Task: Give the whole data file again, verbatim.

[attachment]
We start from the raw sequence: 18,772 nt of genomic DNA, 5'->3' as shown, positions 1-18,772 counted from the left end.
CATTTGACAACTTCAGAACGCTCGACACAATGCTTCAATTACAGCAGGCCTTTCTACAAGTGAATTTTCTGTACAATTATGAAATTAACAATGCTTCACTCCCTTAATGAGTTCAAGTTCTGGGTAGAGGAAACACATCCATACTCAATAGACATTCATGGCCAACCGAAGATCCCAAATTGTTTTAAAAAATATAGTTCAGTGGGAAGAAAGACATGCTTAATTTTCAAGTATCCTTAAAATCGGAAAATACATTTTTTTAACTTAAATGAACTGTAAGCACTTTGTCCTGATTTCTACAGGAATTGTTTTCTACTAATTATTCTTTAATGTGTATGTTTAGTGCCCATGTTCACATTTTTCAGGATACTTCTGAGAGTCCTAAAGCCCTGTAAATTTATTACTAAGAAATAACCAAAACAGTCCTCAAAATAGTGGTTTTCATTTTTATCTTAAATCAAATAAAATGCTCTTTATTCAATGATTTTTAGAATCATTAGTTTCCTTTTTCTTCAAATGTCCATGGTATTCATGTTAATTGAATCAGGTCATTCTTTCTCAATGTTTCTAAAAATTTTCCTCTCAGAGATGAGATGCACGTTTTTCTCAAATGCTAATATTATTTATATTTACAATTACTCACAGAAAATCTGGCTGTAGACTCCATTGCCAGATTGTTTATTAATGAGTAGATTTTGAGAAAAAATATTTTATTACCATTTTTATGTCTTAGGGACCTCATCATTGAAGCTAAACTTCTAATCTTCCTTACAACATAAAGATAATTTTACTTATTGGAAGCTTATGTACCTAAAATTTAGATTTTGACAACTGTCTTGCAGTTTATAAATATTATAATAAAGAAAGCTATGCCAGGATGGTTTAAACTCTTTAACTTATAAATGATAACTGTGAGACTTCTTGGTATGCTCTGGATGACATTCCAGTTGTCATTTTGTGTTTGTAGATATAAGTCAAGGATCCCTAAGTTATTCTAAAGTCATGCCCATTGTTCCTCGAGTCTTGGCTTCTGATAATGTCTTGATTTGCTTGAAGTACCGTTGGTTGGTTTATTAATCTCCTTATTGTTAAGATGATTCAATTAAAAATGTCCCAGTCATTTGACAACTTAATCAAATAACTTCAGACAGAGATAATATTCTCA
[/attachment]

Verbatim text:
We start from the raw sequence: 18,772 nt of genomic DNA, 5'->3' as shown, positions 1-18,772 counted from the left end.
CATTTGACAACTTCAGAACGCTCGACACAATGCTTCAATTACAGCAGGCCTTTCTACAAGTGAATTTTCTGTACAATTATGAAATTAACAATGCTTCACTCCCTTAATGAGTTCAAGTTCTGGGTAGAGGAAACACATCCATACTCAATAGACATTCATGGCCAACCGAAGATCCCAAATTGTTTTAAAAAATATAGTTCAGTGGGAAGAAAGACATGCTTAATTTTCAAGTATCCTTAAAATCGGAAAATACATTTTTTTAACTTAAATGAACTGTAAGCACTTTGTCCTGATTTCTACAGGAATTGTTTTCTACTAATTATTCTTTAATGTGTATGTTTAGTGCCCATGTTCACATTTTTCAGGATACTTCTGAGAGTCCTAAAGCCCTGTAAATTTATTACTAAGAAATAACCAAAACAGTCCTCAAAATAGTGGTTTTCATTTTTATCTTAAATCAAATAAAATGCTCTTTATTCAATGATTTTTAGAATCATTAGTTTCCTTTTTCTTCAAATGTCCATGGTATTCATGTTAATTGAATCAGGTCATTCTTTCTCAATGTTTCTAAAAATTTTCCTCTCAGAGATGAGATGCACGTTTTTCTCAAATGCTAATATTATTTATATTTACAATTACTCACAGAAAATCTGGCTGTAGACTCCATTGCCAGATTGTTTATTAATGAGTAGATTTTGAGAAAAAATATTTTATTACCATTTTTATGTCTTAGGGACCTCATCATTGAAGCTAAACTTCTAATCTTCCTTACAACATAAAGATAATTTTACTTATTGGAAGCTTATGTACCTAAAATTTAGATTTTGACAACTGTCTTGCAGTTTATAAATATTATAATAAAGAAAGCTATGCCAGGATGGTTTAAACTCTTTAACTTATAAATGATAACTGTGAGACTTCTTGGTATGCTCTGGATGACATTCCAGTTGTCATTTTGTGTTTGTAGATATAAGTCAAGGATCCCTAAGTTATTCTAAAGTCATGCCCATTGTTCCTCGAGTCTTGGCTTCTGATAATGTCTTGATTTGCTTGAAGTACCGTTGGTTGGTTTATTAATCTCCTTATTGTTAAGATGATTCAATTAAAAATGTCCCAGTCATTTGACAACTTAATCAAATAACTTCAGACAGAGATAATATTCTCA